GrainGrowers Trade and Economics Manager, Luke Mathews, said that the overwhelming benefits of the TPP-11 for the Australian grains industry meant that its ratification by the Australian Parliament would be warmly welcomed by the industry.
Mr Mathews welcomed the current Joint Standing Committee on Treaties (JSCT) enquiry into the trade agreement, saying that the TPP-11 was a positive step and would help boost prices for Australian grain growers.
“The average value of Australian grain exports to TPP-11 members over the past five years is A$1.6 billion, contributing some 15-20% of all Australian grains exports,” said Mr Mathews.
“Several TPP-11 countries are individually critically important for the Australian grains industry. The TPP-11 includes three of Australia’s most important grain export markets, being Vietnam (1.6 million tonnes), Japan (1.5 million tonnes) and Malaysia (940 thousand tonnes).”
Mr Mathews said that Australia’s grain trade to the region is dominated by wheat (4 million tonnes), followed by barley (382 thousand tonnes), and canola (216 thousand tonnes).
He said it was important to realise that the global trade liberalisation process was both a difficult and ongoing process.
“The various FTAs that the Australian government negotiates must be complementary and deliver improved market access compared to the agreements that preceded them. For this we welcome the fact that TPP-11 builds upon the market access gains delivered by the existing trade preferential trade agreements Australia already has with a number of TPP-11 countries, including ASEAN-ANZFTA and JAEPA,” Mr Mathews said.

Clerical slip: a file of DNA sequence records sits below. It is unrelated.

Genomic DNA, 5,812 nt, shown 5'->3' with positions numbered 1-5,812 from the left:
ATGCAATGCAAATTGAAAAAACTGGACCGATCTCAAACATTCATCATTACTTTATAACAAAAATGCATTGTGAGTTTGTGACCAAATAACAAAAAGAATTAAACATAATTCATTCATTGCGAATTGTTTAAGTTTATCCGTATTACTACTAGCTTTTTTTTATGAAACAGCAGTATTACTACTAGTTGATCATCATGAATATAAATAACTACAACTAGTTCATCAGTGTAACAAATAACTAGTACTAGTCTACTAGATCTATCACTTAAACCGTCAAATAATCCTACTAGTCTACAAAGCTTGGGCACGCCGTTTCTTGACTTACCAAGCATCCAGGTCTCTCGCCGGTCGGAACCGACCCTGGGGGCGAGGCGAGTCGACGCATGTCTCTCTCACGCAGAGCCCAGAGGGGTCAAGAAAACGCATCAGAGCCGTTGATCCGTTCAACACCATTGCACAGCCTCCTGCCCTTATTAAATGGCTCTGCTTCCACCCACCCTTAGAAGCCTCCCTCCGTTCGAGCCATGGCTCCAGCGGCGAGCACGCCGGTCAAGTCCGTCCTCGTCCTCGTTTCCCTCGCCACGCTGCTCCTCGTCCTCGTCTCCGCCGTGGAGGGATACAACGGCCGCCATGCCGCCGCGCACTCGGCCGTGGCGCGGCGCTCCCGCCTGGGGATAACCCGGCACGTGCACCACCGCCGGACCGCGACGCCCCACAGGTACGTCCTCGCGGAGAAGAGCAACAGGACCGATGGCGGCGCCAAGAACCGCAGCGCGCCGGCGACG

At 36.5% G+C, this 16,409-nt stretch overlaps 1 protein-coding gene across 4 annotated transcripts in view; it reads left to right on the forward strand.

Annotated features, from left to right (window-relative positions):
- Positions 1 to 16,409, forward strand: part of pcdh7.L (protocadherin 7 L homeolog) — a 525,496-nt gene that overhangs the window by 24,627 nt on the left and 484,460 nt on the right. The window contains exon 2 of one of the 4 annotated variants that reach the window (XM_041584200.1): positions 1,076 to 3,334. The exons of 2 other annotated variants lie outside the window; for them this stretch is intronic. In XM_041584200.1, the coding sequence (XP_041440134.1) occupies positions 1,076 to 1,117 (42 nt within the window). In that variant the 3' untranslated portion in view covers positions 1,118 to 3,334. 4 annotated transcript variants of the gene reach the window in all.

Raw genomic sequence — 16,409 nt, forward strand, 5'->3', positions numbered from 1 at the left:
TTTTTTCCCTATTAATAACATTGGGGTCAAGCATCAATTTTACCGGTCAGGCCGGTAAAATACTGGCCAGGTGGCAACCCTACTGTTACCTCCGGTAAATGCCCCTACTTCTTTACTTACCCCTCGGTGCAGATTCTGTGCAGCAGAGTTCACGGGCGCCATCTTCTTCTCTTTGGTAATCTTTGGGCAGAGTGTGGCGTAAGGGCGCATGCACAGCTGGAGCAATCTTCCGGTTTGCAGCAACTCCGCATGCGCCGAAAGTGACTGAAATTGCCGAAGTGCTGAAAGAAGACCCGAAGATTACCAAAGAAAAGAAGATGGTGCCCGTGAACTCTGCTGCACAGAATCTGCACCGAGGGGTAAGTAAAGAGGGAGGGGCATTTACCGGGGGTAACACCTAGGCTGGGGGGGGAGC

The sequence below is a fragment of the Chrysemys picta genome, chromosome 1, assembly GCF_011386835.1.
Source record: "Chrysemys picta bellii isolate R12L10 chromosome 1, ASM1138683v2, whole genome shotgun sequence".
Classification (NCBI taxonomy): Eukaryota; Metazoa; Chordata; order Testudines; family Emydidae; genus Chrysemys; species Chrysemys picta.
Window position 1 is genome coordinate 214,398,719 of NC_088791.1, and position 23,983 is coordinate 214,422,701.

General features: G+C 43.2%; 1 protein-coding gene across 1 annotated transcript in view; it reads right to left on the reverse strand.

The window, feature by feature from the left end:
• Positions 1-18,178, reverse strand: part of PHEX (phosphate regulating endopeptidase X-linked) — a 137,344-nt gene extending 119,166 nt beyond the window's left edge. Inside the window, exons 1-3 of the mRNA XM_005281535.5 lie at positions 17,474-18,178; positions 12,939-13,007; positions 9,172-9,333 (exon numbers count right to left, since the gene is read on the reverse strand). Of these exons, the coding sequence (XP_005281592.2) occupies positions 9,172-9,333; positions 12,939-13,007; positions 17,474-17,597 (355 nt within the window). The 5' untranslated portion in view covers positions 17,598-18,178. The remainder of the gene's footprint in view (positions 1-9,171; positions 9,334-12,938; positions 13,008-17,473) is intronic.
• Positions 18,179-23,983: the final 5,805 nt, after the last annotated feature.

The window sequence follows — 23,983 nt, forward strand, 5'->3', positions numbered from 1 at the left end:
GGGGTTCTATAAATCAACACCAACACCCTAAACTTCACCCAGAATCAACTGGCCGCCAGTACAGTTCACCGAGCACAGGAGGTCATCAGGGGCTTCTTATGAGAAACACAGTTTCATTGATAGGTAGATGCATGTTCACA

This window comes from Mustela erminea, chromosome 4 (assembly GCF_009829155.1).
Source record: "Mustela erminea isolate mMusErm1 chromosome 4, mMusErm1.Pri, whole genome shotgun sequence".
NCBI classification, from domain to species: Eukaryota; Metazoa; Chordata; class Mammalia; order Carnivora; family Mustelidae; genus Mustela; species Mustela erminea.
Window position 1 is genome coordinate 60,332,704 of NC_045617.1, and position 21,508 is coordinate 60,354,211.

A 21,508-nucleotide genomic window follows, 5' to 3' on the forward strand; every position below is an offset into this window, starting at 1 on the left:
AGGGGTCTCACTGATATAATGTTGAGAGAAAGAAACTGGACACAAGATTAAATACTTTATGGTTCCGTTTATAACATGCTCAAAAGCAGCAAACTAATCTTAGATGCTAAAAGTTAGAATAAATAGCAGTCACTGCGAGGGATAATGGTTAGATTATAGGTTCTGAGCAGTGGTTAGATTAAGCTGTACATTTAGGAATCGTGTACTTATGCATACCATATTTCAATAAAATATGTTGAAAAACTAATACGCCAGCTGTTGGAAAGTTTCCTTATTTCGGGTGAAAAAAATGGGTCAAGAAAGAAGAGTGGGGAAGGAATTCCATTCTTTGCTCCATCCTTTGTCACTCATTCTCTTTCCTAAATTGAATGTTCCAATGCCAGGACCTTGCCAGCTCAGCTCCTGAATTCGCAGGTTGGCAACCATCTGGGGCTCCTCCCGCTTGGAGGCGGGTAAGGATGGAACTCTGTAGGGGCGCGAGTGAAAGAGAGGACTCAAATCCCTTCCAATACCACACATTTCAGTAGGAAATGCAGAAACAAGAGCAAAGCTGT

Mr Mathews said that improved market access resulting from TPP-11 was most apparent in the Japanese market, where the TPP-11 promised reduced mark-ups (tariffs) and additional quota access for wheat, barley, malt and canola oil.
“In addition to the market access outcomes, the TPP-11 will play an important role in encouraging mutual recognition of standards and reducing non-tariff barriers in the region,” said Mr Mathews.
“TPP-11 includes improved processes for rules of origin, self-certification and increased transparency on import licensing, export arrangements and food security claims,” he said.
“Similarly, TPP-11 includes a Technical Barriers to Trade Committee, which it is hoped will assist with the management of increasingly prevalent technical barriers to trade internationally.
“In short, we encourage the Australian parliament to ratify TPP-11 in its current form as quickly as possible.”
Mr Mathews commented that if the United States re-entered the TPP, Australia would lose its competitive edge for a number of agricultural commodities in TPP markets, including grains.